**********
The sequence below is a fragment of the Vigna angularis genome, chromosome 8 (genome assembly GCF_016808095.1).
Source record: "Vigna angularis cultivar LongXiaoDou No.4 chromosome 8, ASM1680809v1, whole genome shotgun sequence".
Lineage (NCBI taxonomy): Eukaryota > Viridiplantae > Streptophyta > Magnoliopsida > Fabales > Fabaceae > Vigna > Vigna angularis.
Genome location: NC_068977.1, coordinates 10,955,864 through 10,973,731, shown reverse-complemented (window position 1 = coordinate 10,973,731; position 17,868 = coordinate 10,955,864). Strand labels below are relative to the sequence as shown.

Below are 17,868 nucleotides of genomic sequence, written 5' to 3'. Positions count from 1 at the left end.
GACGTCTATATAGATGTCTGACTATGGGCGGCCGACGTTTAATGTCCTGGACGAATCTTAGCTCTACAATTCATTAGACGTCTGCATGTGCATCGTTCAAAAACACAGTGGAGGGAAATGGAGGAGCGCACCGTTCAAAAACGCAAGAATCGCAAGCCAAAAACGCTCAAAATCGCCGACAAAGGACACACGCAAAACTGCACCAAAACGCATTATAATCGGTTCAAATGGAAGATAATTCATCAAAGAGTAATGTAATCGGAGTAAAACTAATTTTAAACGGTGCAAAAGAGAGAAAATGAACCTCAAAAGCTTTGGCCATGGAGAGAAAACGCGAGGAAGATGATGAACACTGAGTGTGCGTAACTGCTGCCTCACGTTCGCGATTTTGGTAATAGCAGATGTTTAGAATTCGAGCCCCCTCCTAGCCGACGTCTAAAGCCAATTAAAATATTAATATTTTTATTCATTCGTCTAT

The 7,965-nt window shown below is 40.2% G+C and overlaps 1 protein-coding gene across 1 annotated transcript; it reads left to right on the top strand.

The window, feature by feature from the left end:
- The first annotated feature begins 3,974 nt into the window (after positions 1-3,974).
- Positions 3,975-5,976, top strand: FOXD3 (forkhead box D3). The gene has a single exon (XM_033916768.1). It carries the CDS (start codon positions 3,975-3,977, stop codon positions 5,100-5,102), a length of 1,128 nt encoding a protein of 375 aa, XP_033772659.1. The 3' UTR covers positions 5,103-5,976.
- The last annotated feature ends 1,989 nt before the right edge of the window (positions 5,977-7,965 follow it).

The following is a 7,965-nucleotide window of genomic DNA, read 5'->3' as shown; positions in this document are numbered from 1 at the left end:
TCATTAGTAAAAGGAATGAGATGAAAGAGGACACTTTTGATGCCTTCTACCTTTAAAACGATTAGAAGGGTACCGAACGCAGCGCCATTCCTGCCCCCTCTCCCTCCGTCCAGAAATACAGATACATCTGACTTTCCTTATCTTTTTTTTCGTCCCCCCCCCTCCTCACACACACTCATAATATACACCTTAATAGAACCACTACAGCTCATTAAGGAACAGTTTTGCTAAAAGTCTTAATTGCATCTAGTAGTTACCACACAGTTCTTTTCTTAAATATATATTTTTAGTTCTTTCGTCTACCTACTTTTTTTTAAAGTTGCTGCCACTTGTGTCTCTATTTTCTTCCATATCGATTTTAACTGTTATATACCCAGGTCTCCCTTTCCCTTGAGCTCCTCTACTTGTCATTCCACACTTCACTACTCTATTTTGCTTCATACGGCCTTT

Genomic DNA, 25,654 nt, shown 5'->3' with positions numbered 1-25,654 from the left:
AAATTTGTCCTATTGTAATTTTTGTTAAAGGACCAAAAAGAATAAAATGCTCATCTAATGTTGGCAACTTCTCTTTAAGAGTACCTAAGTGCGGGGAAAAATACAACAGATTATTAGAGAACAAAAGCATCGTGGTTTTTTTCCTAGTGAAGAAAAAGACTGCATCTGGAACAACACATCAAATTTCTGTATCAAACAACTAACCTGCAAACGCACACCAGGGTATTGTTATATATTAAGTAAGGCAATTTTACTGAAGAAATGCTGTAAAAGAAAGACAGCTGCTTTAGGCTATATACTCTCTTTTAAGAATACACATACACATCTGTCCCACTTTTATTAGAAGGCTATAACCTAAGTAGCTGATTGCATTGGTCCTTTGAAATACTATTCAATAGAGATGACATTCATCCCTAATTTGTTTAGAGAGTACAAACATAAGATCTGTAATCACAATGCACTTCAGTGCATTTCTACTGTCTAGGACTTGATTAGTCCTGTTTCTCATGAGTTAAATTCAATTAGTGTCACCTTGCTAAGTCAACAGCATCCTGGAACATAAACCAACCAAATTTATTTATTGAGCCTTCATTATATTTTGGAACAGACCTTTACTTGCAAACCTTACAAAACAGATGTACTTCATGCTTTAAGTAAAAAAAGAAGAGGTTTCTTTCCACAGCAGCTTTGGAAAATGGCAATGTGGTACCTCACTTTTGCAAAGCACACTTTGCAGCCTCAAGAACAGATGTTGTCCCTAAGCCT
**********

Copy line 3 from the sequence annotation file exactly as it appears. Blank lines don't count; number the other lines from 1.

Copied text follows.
Lineage (NCBI taxonomy): Eukaryota > Viridiplantae > Streptophyta > Magnoliopsida > Fabales > Fabaceae > Vigna > Vigna angularis.